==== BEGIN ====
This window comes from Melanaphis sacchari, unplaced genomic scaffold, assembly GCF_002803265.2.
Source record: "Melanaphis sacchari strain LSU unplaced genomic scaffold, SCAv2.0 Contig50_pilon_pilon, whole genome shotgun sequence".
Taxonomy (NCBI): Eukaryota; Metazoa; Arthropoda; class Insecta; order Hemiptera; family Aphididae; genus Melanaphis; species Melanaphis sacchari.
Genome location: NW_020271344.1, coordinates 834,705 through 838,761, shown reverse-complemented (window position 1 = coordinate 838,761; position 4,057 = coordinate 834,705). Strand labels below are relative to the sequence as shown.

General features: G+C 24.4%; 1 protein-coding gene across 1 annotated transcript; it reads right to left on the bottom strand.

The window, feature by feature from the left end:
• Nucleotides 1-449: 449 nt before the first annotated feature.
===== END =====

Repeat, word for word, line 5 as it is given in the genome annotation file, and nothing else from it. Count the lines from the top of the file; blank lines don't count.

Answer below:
General features: G+C 24.4%; 1 protein-coding gene across 1 annotated transcript; it reads right to left on the bottom strand.